There has been an awful lot said about stealing the light, time and I assume even the air from the mall optical stores. I think the markup might just cover the lost opportunity from the .5% of America who would even consider buying online eyeglasses. I hope to help enlighten enough people to make that a much more respectable percentage.
The fact of the matter is that there is no way brick and mortar opticians will even feel it -- at least for the time being. People call foul for using these as a fitting room and then making the purchase on the internet. You can look at this any number of ways -- and here is mine:
No one needs to feel like they should buy something from every store they enter. Do your research. Ask questions. Be polite. You may find that the store you are in is in fact the right place for you to buy your glasses. If you don't, take what you've learned and move on.
Let's face it, it's up to them to "sell" you eyeglasses. If they have a good story and can give you better reasons why you should purchase from them, then you'd be wise to do so. I look at this as giving them a last chance to make a sale they weren't going to have a chance at to begin with. That's certainly worth something to a retailer.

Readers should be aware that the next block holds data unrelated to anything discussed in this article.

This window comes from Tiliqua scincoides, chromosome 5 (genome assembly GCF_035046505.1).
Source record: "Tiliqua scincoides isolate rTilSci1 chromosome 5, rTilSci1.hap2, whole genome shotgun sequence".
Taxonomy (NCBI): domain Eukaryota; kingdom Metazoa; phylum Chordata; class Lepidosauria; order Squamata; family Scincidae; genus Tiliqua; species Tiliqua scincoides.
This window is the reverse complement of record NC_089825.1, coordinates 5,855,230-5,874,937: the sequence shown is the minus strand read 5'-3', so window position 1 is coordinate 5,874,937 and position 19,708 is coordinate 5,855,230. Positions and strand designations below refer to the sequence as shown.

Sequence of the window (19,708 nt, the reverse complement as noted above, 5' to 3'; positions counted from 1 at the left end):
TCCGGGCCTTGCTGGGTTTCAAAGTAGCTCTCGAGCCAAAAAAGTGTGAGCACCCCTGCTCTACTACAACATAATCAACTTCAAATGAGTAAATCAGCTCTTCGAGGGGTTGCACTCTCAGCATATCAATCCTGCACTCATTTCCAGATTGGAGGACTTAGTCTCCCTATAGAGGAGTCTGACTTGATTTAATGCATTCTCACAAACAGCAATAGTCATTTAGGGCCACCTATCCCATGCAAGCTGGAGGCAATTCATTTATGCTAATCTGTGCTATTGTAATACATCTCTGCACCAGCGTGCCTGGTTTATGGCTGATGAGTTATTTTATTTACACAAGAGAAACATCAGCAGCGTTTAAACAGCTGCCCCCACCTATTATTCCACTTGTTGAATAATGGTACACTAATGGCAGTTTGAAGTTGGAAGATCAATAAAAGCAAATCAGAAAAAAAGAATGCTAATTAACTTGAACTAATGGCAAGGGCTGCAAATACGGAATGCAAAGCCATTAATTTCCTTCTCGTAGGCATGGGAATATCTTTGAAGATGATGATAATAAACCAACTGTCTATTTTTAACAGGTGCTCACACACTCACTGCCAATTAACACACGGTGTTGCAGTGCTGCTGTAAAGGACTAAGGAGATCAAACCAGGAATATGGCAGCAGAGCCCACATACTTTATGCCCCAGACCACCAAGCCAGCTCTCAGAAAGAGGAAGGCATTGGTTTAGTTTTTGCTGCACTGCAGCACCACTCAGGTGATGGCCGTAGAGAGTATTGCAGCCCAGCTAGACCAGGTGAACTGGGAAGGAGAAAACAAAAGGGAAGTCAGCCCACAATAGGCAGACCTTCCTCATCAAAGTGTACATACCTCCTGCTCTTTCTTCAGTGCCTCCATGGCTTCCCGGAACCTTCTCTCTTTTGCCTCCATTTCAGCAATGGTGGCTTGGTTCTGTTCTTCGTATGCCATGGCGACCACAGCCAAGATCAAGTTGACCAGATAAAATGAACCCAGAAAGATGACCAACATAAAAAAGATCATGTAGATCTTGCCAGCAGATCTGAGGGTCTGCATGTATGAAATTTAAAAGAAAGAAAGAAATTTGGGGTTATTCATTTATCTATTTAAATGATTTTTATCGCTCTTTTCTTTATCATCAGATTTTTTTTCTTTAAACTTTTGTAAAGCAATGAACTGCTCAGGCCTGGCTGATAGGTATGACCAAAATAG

I've always been a bargain shopper. I think it started when I was in high school and money was tight. It's a skill that one must hone through diligence and through discipline to be able to see the point at which you cross into that area of spending too much time hunting for deals to save only a few bucks. Time is, in fact, money (sometimes).
Anyway, I shop at all sorts of stores. If I can get an item at a small local store for a competitive price, I do. If it's significantly more expensive, sorry, I've got to feed my family also.
If I felt I needed to buy something from every store I went into, I'd never go out. This is simply not the way it is.
- At January 3, 2007 at 11:32 PM Anonymous said...
I've been using glasses for some 30 years. The last one (last month) at a brick and mortar store was really disappointing. When I finished my eye test, I proceeded to pick my frames and lenses. He actually didn't even give me my prescription until I asked him for it. Then the prescription he wrote was wrong! I went back and he wasn't around, so I asked the salesgirl and she gave me the numbers, only then did I realize that the prescription he gave me was wrong. My prescription differs by -3.00 between my left and right, so that is quite a bit. First I noticed my left one was not sharp enough, and a trip and a extra week later, it got fixed. Then I noticed color aberration that is extremely terrible when I looked at my LCD monitor (I could see red and blue separated at 45 degrees like a shadow). Since I have half-rims, I had to changed to plastic instead (he didn't tell me about other options) since I didn't want to use glass. I'm still waiting for my eyeglass to come back. Oh, I forgot, the prescription he gave me is also missing the Near Vision numbers (which I also found out from the salesgirl). I'm planning on getting progressives, but not from him.